Oscar Voter Reveals Brutally Honest Ballot: "There's No Art to 'Selma,'" 'Boyhood' "Uneven"

Oscar Vote Illo - P 2015
Illustration by: Skip Sterling

Oscar Vote Illo - P 2015

This is a lightly edited transcript of a conversation with an Academy member — who is not associated with any of this year's nominees — about her ballot. A conversation with a different member will post each day leading up to the Oscars ceremony on Feb. 22. Needless to say, their views are not necessarily endorsed by Scott Feinberg or THR.

VOTER PROFILE: A longtime member of the Academy's 378-member public relations branch.


First, let me say that I'm tired of all of this talk about "snubs" — I thought for every one of [the snubs] there was a justifiable reason. What no one wants to say out loud is that Selma is a well-crafted movie, but there's no art to it. If the movie had been directed by a 60-year-old white male, I don't think that people would have been carrying on about it to the level that they were. And as far as the accusations about the Academy being racist? Yes, most members are white males, but they are not the cast of Deliverance — they had to get into the Academy to begin with, so they're not cretinous, snaggletoothed hillbillies. When a movie about black people is good, members vote for it. But if the movie isn't that good, am I supposed to vote for it just because it has black people in it? I've got to tell you, having the cast show up in T-shirts saying "I can't breathe" [at their New York premiere] — I thought that stuff was offensive. Did they want to be known for making the best movie of the year or for stirring up shit?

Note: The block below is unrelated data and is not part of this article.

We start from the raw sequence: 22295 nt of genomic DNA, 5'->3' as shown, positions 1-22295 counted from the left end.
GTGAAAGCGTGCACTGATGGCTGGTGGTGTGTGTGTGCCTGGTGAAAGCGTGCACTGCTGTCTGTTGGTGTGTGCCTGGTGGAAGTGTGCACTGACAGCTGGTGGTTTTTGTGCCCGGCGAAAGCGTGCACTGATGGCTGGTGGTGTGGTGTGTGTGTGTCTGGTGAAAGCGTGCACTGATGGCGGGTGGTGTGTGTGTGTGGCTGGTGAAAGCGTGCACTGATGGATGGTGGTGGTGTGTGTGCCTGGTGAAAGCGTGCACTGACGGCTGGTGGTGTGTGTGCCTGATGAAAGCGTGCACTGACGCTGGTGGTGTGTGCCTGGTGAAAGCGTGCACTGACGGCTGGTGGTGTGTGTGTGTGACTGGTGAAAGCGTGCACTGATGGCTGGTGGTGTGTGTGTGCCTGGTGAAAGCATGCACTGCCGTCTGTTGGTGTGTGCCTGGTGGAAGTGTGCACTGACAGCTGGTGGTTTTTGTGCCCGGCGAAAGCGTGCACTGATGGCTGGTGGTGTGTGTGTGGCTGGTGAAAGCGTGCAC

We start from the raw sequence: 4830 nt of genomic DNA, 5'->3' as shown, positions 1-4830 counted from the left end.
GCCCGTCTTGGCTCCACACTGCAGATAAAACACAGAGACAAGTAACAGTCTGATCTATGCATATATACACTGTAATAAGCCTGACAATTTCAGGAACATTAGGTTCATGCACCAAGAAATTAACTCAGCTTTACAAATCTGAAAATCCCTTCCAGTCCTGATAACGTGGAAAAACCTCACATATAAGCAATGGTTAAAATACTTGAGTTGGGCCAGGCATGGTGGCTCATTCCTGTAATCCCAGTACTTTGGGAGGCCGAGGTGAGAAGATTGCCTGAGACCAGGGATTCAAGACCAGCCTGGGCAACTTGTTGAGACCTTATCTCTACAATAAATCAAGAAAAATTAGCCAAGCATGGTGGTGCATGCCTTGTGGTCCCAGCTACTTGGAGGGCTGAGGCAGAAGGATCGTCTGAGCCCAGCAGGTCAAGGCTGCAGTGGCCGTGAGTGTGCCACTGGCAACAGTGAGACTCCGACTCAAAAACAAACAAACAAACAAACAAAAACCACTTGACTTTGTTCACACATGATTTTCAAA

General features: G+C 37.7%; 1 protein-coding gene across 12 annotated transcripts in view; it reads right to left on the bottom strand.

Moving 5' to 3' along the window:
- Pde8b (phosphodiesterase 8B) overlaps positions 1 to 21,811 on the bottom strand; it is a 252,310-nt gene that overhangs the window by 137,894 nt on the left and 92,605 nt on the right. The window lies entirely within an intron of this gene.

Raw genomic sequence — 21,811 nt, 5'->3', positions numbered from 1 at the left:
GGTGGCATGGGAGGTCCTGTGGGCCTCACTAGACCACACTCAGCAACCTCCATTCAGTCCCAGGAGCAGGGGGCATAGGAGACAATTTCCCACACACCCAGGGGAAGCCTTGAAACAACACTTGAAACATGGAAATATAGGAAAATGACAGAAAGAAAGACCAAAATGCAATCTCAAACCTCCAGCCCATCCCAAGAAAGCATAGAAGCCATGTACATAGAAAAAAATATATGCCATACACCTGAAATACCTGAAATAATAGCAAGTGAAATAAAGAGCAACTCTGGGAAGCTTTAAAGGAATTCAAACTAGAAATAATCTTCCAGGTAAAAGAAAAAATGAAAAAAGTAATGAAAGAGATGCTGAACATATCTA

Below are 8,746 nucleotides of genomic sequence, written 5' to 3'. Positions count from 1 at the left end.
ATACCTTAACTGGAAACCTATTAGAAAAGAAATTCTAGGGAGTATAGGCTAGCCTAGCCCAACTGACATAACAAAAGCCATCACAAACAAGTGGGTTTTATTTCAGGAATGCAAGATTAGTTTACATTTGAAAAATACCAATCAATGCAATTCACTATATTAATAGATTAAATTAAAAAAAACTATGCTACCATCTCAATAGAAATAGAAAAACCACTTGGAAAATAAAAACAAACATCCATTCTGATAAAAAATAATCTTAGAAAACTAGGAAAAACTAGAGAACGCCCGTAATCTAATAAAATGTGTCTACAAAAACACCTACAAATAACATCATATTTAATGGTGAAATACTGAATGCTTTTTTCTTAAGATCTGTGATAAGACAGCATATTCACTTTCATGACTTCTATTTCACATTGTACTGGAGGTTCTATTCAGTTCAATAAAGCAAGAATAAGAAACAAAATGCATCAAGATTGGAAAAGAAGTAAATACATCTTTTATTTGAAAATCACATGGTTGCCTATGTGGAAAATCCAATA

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American Sniper is the winner of the year, whether or not it gets a single statuette, because for all of us in the movie industry — I don't care what your politics are — it is literally the answer to a prayer for a midrange budget movie directed by an 84-year-old guy [Clint Eastwood] to do this kind of business. It shows that a movie can galvanize America and shows that people will go if you put something out that they want to see. With regard to what it did or didn't leave out, it's a movie, not a documentary. I enjoyed it, I thought it was well done, and I can separate out the politics from the filmmaking.

The Grand Budapest Hotel, like American Sniper, is a big hero this year because it shows that people can and will remember how much they loved a movie, even if it comes out in March. I am not a Wes Anderson fan, but as his movies go, I liked it.

Birdman is a great job by Fox Searchlight — it's a weird, quirky movie that they did a really good job of selling. I never thought that it would make it all the way to the finish line like it has — but then I remember that it's about a tortured actor, and when you think about who is doing the voting, at SAG and the Academy, it's a lot of other tortured actors. I just don't know how much it's resonating out in the world. I mean, American Sniper made more in its third weekend in wide release than Birdman has made in its entirety.